Speed Limit Objections Response

by | Jul 4, 2004

Dear Phil

I don’t think God cares if one breaks a speed limit as long as one is a responsible citizen and aware of safety issues. It is nonsensical to travel at 55mph when one has a wide straight highway without intersections.

The traffic laws aren’t for our safety but are designed to raise revenue. They are a violation of constitutional rights under God. The only sense in which we are “guilty” because we violate them, is that we agreed to follow their rules when we applied for the Driver’s license. In that sense then, we should keep our word. But in a free country, no individual needs permission (license) from the gov’t. to travel. It ought to be obvious to most Americans that this country is no longer free.

You said that Paul didn’t say to obey only good rulers but all rulers. You are pulling the scripture out of its context. That is exactly what Paul is saying, i.e., to obey only God ordained (good) rulers. If your out-of-context theory is correct, then you must agree with the railroading of Judge Roy Moore in Alabama and with “gay marriages.” When these Nazi’s come for you, as they did the Jews in Germany, you will gladly submit to them and turn over any Christians that you’re hiding because, as you say, “the powers that be (exist) are of God. You get into real trouble when you make gov’t. god. Just because it exists (defacto) doesn’t mean it is lawful (dejure) and ordained by God.

Jim Jester

Dear Jim,

I think you answered your own objections to the speed limit when you said, “we agreed to follow their rules when we applied for the Driver’s license. In that sense then, we should keep our word.” You’re right. We should keep our word. And that’s another good reason to keep the speed limit.

Your third paragraph, however, raises a very important issue. Are we to obey only ‘good’ rulers or are we to obey all our rulers? The historical context of Romans 13:1-7 and its NT parallels (1 Peter 2:13-14; Titus 3:1) are crucial to deciding this question. In Romans, Paul is writing to Christians living under the Roman rule of despotic and deranged Nero.

This was the same empire that had (at times) brutally suppressed the Jews (Luke 13:1), that was responsible for the crucifixion of Christ (1 Cor. 2:8), and that had treated Paul unjustly in the past (Acts 16:22, 37; 2 Cor. 11:25). Just a few year prior to writing this epistle, the Roman emperor Claudius summarily expelled all Jews, including Christian Jews from Rome, displacing many and unjustly causing them hardship (cf. Acts 18:2).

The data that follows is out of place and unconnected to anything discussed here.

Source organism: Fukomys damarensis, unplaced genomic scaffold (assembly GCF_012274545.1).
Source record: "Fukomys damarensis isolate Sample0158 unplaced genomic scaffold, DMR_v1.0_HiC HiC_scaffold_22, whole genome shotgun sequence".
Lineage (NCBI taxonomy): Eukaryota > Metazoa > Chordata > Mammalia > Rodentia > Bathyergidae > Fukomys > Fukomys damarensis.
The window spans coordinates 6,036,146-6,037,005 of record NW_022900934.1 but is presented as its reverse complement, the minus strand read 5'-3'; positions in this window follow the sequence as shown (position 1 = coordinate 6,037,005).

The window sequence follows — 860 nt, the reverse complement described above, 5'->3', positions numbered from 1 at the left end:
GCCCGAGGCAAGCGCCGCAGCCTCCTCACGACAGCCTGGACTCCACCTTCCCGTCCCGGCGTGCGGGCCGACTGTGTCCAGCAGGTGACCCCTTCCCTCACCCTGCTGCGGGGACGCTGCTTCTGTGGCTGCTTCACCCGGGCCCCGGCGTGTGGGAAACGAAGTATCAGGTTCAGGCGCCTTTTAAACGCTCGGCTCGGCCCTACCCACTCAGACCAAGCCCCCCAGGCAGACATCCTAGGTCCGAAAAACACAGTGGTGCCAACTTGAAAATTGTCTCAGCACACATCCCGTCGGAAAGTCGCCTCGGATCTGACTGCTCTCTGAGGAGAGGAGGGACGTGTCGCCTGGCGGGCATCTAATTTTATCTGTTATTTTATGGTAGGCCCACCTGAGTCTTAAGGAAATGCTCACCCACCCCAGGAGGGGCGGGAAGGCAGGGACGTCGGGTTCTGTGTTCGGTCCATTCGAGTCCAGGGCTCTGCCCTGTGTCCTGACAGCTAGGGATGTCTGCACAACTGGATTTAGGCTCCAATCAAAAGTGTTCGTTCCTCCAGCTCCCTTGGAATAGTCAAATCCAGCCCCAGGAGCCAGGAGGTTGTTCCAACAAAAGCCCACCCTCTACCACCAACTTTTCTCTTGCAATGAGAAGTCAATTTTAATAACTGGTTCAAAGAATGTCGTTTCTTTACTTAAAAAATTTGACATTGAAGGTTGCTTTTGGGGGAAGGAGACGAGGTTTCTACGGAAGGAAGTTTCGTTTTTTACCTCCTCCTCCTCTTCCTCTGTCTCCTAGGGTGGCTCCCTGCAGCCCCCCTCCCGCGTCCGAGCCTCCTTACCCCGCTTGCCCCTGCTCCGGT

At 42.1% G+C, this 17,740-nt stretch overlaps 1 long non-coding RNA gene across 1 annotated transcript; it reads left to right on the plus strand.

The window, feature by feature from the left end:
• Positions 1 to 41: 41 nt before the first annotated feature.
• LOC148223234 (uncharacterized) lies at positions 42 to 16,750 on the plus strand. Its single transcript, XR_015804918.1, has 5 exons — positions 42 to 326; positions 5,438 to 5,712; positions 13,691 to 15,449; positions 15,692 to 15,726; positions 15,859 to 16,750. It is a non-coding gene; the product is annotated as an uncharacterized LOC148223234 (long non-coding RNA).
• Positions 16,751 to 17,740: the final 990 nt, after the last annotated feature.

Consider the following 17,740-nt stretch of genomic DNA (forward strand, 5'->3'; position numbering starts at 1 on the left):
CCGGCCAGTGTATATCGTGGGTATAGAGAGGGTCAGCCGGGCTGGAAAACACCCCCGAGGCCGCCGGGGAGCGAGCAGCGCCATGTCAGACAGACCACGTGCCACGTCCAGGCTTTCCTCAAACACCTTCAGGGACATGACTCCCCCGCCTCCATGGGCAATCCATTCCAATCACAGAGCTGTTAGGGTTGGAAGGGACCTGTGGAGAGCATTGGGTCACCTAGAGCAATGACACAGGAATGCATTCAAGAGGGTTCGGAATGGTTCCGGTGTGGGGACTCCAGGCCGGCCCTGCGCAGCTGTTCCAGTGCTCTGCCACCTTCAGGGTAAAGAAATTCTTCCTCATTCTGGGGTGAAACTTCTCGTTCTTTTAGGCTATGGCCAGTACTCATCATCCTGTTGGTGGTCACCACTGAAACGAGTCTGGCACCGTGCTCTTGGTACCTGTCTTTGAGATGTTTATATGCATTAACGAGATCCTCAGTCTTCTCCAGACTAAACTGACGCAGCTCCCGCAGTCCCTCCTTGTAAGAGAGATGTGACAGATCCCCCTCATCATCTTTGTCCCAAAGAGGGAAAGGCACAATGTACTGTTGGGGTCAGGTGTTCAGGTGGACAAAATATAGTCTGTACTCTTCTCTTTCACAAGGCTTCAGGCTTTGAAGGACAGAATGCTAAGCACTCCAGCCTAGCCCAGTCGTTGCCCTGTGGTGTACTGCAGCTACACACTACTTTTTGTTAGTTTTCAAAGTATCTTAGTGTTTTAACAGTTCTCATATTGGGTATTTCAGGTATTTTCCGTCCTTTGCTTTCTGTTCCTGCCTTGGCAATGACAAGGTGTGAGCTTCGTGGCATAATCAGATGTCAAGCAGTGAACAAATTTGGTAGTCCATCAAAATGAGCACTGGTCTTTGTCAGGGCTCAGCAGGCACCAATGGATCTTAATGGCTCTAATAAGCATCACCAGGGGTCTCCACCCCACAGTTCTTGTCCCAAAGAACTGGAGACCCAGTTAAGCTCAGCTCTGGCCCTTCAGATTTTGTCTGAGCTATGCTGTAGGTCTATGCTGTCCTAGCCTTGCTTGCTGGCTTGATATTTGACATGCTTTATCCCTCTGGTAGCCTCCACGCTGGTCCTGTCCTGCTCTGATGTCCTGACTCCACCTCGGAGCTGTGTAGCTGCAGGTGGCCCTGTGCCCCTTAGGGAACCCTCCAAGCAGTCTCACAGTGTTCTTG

About six year later, after his first Roman imprisonment and just before his second, fatal imprisonment, Paul writes to Titus, “Remind [the Cretans] to be subject to rulers, to authorities, to be obedient, to be ready for every good deed” (Tit. 3:1). Without any further qualification, ‘rulers’ and ‘authorities’ in this text necessarily include the authority of Nero and his delegated subordinates in the Roman Empire.

Peter, writing on the eve, if not after, the death of Paul and during the time of Nero’s persecution of Christians, admonishes Christians, “Submit yourselves for the Lord’s sake to every human institution, whether to a king as the one in authority, or to governors as sent by him for the punishment of evildoers and the praise of those who do right” (1 Pet. 2:13-14).

Notice that Peter does not say ‘every human institution that punishes evildoers and praises those who do right.’ He says every human institution! And this comes from the same apostle who boldly told the Sanhedrin, “We must obey God rather than men” (Acts 5:29).

The same is true of Paul in Romans 13:1-4. In verses 1-2 he states the principle that since all governing authorities are ordained by God, to resist them is to resist God’s will. He says, literally, “there is no authority except by God, and the existing [authorities] have been put in place by God; therefore whoever resists the authority, resists the ordinance of God.” In verses 3-4, Paul moves from a universal statement about where

In verses 3-4, Paul moves from a universal statement about where government gets its power, to the purpose of that power: to reward good and punish evil. There is, however, nothing in the language of vv. 3-4 that even hints that Paul is delimiting which authorities are God-ordained to only those who are not a terror to good works. Rather, he is enunciating the general character of government.

To be just is the God-given responsibilities of government, and all rulers will answer to God for their use of power. However, the Bible does not say that failure to be just voids their God-ordained status. Darius was a bigoted idolater, wrongly requiring prayer to none but himself, but that was not grounds for Daniel to resist his unjust sentencing to the lion’s den.

Daniel illustrates both submission to his authority and obedience to God, disobeying the former only when it was necessary to be obedient to God. Further, the Bible does not say that achievement of power by criminal means indicates that such an authority is not God-ordained. Since God governs the affairs of men and puts up whom He will and puts down whom He will (Psa. 75:6‑7), none get “up” whom God did not put up.

I contend I have not taken Romans 13:1-2 out of context. Rather, the theory that only those governments that are good are God-ordained, turns Paul’s teaching (and Peter’s) on its head and reads into it what is not there. In conclusion, the fact that a governing authority exists doesn’t mean its just, but does mean it is ordained by God.

Philip Brown